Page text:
Hum, my bad.
There is setting in the cassandra.yaml file which controls that.
# Whether or not a snapshot is taken of the data before keyspace truncation
# or dropping of column families. The STRONGLY advised default of true
# should be used to provide data safety. If you set this flag to false, you will
# lose data on truncation or drop.
Reading the oficial wiki page( http://wiki.apache.org/cassandra/API ) we can understand it as:
----- Original Message -----
From: "Víctor Hugo Oliveira Molinar" <firstname.lastname@example.org>
Sent: Tuesday, March 19, 2013 11:50:35 AM
Subject: Truncate behaviour
I'm researching the behaviour for truncate operations at cassandra.
And reading the DataStax page( http://www.datastax.com/docs/1.0/references/cql/TRUNCATE ) we can understand it as:
"Removes all the rows from the given column family."
" A TRUNCATE statement results in the immediate, irreversible removal of all data in the named column family."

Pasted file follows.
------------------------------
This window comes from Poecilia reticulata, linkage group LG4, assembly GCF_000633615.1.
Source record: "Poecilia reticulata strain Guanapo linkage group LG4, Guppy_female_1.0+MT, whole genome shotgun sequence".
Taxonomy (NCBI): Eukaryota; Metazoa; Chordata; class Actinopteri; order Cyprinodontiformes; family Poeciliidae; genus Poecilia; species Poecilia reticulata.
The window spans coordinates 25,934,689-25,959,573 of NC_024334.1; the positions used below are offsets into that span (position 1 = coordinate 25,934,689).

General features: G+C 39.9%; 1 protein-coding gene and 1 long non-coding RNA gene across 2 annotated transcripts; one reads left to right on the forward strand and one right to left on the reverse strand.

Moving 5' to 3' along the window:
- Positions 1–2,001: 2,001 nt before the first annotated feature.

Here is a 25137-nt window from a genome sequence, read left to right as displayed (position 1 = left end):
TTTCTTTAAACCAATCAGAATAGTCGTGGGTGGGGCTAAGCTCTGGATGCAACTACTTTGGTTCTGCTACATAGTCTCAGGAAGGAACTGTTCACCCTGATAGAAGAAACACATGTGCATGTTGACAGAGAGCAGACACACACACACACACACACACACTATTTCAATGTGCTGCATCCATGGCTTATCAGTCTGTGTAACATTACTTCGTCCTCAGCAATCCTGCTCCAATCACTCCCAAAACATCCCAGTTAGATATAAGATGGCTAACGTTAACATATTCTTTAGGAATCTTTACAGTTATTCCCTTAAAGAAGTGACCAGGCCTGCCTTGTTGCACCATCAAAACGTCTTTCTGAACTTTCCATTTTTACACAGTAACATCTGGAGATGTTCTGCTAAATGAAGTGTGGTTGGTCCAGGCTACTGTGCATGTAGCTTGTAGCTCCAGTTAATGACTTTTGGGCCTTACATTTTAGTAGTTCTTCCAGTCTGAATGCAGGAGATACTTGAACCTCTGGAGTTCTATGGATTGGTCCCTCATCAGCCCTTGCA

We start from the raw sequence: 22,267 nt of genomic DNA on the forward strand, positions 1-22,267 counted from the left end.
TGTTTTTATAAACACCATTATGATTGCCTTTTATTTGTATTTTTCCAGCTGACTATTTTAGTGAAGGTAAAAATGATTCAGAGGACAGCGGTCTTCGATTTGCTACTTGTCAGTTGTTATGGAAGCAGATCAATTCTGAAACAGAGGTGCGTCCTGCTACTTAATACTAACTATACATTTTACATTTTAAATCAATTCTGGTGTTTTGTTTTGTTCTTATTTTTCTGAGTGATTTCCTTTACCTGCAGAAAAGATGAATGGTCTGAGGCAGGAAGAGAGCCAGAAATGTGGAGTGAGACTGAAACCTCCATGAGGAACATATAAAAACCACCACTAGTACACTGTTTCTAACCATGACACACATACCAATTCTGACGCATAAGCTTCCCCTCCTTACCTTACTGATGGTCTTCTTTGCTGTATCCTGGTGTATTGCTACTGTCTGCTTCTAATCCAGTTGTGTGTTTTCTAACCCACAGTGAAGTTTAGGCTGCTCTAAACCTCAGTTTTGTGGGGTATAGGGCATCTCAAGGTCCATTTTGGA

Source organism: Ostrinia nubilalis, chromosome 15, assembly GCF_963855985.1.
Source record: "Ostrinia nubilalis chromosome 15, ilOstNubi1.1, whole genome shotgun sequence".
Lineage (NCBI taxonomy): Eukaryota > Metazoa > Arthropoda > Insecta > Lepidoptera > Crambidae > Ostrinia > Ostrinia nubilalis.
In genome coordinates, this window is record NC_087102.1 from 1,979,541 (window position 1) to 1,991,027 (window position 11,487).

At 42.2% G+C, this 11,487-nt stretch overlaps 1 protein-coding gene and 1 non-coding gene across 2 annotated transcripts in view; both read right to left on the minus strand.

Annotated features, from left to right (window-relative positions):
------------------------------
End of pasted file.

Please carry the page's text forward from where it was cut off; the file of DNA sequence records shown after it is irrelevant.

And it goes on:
But I think there is a missing and important point about truncate operations.
At least at 1.2.0 version, whenever I run a truncate operation, C* automatically creates a snapshot file of the column family, resulting in a fake free disk space.
I'm intentionally mentioning 'fake free disk space' because I only figured it out when the machine disk space was at high usage.
- Is it a security C* behaviour of creating snapshots for each CF before truncate operation?
- In my scenario I need to purge my column family data every day.
I thought that truncate could handle it based at the docs. But it doesnt.
And since I dont want to manually delete those snapshots, I'd like to know if there is a safe and practical way to perform a daily purge of this CF data.
Thanks in advance!